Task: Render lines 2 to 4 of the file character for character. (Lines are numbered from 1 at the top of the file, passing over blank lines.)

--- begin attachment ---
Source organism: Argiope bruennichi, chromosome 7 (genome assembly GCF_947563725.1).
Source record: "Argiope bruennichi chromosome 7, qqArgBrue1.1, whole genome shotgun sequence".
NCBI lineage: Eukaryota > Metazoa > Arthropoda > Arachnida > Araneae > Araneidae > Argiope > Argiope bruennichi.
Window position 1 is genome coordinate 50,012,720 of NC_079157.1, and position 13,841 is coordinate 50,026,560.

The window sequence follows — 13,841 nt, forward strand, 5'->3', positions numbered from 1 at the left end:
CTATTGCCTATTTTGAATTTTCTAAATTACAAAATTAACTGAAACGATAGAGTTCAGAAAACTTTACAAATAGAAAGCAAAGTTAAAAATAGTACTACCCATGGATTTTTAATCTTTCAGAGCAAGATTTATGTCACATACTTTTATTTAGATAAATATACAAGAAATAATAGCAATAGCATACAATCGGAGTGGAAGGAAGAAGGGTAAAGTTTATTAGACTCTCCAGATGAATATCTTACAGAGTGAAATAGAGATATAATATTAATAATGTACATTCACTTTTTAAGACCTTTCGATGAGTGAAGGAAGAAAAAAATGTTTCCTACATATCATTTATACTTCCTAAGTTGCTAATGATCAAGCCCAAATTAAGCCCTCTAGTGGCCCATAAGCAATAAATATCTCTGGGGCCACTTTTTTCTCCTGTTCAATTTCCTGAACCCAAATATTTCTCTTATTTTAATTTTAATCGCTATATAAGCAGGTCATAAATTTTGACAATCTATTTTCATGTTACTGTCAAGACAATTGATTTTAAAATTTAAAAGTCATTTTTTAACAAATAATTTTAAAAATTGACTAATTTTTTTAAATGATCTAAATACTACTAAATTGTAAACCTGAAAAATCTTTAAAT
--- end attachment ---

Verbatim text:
Source record: "Argiope bruennichi chromosome 7, qqArgBrue1.1, whole genome shotgun sequence".
NCBI lineage: Eukaryota > Metazoa > Arthropoda > Arachnida > Araneae > Araneidae > Argiope > Argiope bruennichi.
Window position 1 is genome coordinate 50,012,720 of NC_079157.1, and position 13,841 is coordinate 50,026,560.